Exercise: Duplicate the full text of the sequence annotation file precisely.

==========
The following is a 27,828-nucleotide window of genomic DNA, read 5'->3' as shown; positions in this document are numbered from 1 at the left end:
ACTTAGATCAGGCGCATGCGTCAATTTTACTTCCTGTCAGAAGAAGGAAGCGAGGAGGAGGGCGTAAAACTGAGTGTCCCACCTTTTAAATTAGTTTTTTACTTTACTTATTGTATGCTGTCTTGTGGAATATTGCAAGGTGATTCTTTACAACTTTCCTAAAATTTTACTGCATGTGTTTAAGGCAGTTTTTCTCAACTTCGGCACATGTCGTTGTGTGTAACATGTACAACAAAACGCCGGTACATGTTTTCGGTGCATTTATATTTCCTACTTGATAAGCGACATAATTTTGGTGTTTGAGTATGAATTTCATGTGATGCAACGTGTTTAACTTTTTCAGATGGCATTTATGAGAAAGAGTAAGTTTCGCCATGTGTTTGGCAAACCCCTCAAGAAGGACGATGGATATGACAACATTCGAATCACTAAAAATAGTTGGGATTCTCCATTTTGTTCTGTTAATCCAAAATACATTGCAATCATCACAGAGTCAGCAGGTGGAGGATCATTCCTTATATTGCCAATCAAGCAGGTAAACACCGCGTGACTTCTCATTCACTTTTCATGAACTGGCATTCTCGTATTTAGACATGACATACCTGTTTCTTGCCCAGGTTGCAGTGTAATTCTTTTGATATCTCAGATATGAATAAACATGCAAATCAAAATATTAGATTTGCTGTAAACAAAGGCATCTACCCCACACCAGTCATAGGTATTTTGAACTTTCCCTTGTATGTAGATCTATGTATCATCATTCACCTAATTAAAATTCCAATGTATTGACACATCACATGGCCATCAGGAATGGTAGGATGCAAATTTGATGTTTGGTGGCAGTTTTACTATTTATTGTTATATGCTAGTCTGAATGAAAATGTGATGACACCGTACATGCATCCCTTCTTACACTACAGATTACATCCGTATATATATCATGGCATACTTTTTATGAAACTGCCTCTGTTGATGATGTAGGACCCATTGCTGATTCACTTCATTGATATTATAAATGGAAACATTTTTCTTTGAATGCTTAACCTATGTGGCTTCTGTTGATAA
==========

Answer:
The following is a 27,828-nucleotide window of genomic DNA, read 5'->3' as shown; positions in this document are numbered from 1 at the left end:
ACTTAGATCAGGCGCATGCGTCAATTTTACTTCCTGTCAGAAGAAGGAAGCGAGGAGGAGGGCGTAAAACTGAGTGTCCCACCTTTTAAATTAGTTTTTTACTTTACTTATTGTATGCTGTCTTGTGGAATATTGCAAGGTGATTCTTTACAACTTTCCTAAAATTTTACTGCATGTGTTTAAGGCAGTTTTTCTCAACTTCGGCACATGTCGTTGTGTGTAACATGTACAACAAAACGCCGGTACATGTTTTCGGTGCATTTATATTTCCTACTTGATAAGCGACATAATTTTGGTGTTTGAGTATGAATTTCATGTGATGCAACGTGTTTAACTTTTTCAGATGGCATTTATGAGAAAGAGTAAGTTTCGCCATGTGTTTGGCAAACCCCTCAAGAAGGACGATGGATATGACAACATTCGAATCACTAAAAATAGTTGGGATTCTCCATTTTGTTCTGTTAATCCAAAATACATTGCAATCATCACAGAGTCAGCAGGTGGAGGATCATTCCTTATATTGCCAATCAAGCAGGTAAACACCGCGTGACTTCTCATTCACTTTTCATGAACTGGCATTCTCGTATTTAGACATGACATACCTGTTTCTTGCCCAGGTTGCAGTGTAATTCTTTTGATATCTCAGATATGAATAAACATGCAAATCAAAATATTAGATTTGCTGTAAACAAAGGCATCTACCCCACACCAGTCATAGGTATTTTGAACTTTCCCTTGTATGTAGATCTATGTATCATCATTCACCTAATTAAAATTCCAATGTATTGACACATCACATGGCCATCAGGAATGGTAGGATGCAAATTTGATGTTTGGTGGCAGTTTTACTATTTATTGTTATATGCTAGTCTGAATGAAAATGTGATGACACCGTACATGCATCCCTTCTTACACTACAGATTACATCCGTATATATATCATGGCATACTTTTTATGAAACTGCCTCTGTTGATGATGTAGGACCCATTGCTGATTCACTTCATTGATATTATAAATGGAAACATTTTTCTTTGAATGCTTAACCTATGTGGCTTCTGTTGATAA